Lesson 2: Don’t teach your girls to avoid problems, but instead to confront them.
Dr. Damour is an educational psychologist that sees a lot of girls in the middle of a meltdown. One such girl named Jamie came in tears once, afraid of failing a chemistry test she had to take.
Although Jamie wanted to avoid the test, Dr. Damour knew that wouldn’t help her anxieties. She did begin by empathizing with Jamie’s worries, but didn’t let her try to get out of it. That’s because anxiety only gets worse when we avoid things that scare us.
Consider the outcome if this young woman had gotten out of the test. She might have felt relief at first, but eventually, the anxiety would come back even worse when she had to take other tests.
Trying to escape your problems also keeps you from learning the important truth that failure isn’t always a bad thing.
Rather than letting Jamie evade what she was afraid of, Dr. Damour taught her to approach it with baby steps. She had Jamie watch videos about the subject and ask her teacher for help right before the exam.
A few days afterward, Dr. Damour saw Jamie again, and this time she was relieved. Even though the test still hadn’t gone well, she was better for having tried.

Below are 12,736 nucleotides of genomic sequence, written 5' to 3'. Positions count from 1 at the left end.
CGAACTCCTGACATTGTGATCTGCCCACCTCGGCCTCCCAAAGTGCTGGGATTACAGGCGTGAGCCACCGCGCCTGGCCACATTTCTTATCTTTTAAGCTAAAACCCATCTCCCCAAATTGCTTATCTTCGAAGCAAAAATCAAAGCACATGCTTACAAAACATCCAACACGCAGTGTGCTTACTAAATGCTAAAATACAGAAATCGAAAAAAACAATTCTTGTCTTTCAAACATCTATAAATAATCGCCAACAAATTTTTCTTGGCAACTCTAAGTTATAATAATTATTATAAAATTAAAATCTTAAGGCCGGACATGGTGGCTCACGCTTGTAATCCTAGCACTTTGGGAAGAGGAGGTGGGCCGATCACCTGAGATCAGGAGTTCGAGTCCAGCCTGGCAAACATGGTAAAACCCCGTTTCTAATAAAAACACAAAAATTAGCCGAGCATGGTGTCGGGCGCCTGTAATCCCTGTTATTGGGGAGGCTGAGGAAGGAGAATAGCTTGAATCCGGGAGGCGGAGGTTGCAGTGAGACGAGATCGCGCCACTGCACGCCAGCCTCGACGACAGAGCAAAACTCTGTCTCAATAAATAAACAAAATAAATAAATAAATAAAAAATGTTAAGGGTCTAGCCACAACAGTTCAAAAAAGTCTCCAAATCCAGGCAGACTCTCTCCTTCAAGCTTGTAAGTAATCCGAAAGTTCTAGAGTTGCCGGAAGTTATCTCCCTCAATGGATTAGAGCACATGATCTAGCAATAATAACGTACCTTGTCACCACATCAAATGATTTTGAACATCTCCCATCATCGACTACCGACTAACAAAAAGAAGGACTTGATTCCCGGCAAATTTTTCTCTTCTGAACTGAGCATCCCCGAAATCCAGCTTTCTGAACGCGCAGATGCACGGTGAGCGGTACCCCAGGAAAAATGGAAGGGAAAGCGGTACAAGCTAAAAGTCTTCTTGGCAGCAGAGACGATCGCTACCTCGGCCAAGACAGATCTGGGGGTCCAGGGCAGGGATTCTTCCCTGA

When your girls struggle with anxiety, help them approach their fears a little at a time.
Lesson 3: Girls outperform boys in school but have a harder time worrying about how they’re doing.
Not only do girls do better than boys in all subjects in school, but more girls go to college than boys. Even in university, they have a higher graduation rate and get more advanced degrees than men.
But there’s a hidden expense to this success. Girls are often more stressed out by school than boys.
To see what we need to do to help this problem, we need to first understand the difference between the genders. It begins with girls worrying more than boys about how they perform academically.
Young women tend to rely on teacher feedback more. They place a higher value on grades and consider them to be the entire picture of their academic capability. Failing a test or getting a D, for example, might make a girl consider herself less intelligent.
Boys, in contrast, think of bad grades as a result of not working hard enough rather than a reflection of their own abilities.
To help girls combat this, we need to help them get a growth mindset. They need to understand that a test or assignment only shows her current understanding of the material, which they can improve with hard work.
The more they believe that they can develop their skills on their own, the less your girls will worry about school.
Under Pressure Review
Under Pressure initially appealed to me because I have a daughter and I want to help her with the challenges she’ll face throughout life. But after finishing it I realize how every young woman around me has had things harder than I imagined. I hope to be a force for good to help alleviate some of the stress that each girl I know feels!
Who would I recommend the Under Pressure summary to?
The 56-year-old elementary school teacher who wants to know how to help the girls in their class, the 39-year-old with daughters that is looking for ways to ease their anxiety, and every guy who still thinks that it’s okay to treat women unfairly.
Last Updated on September 29, 2022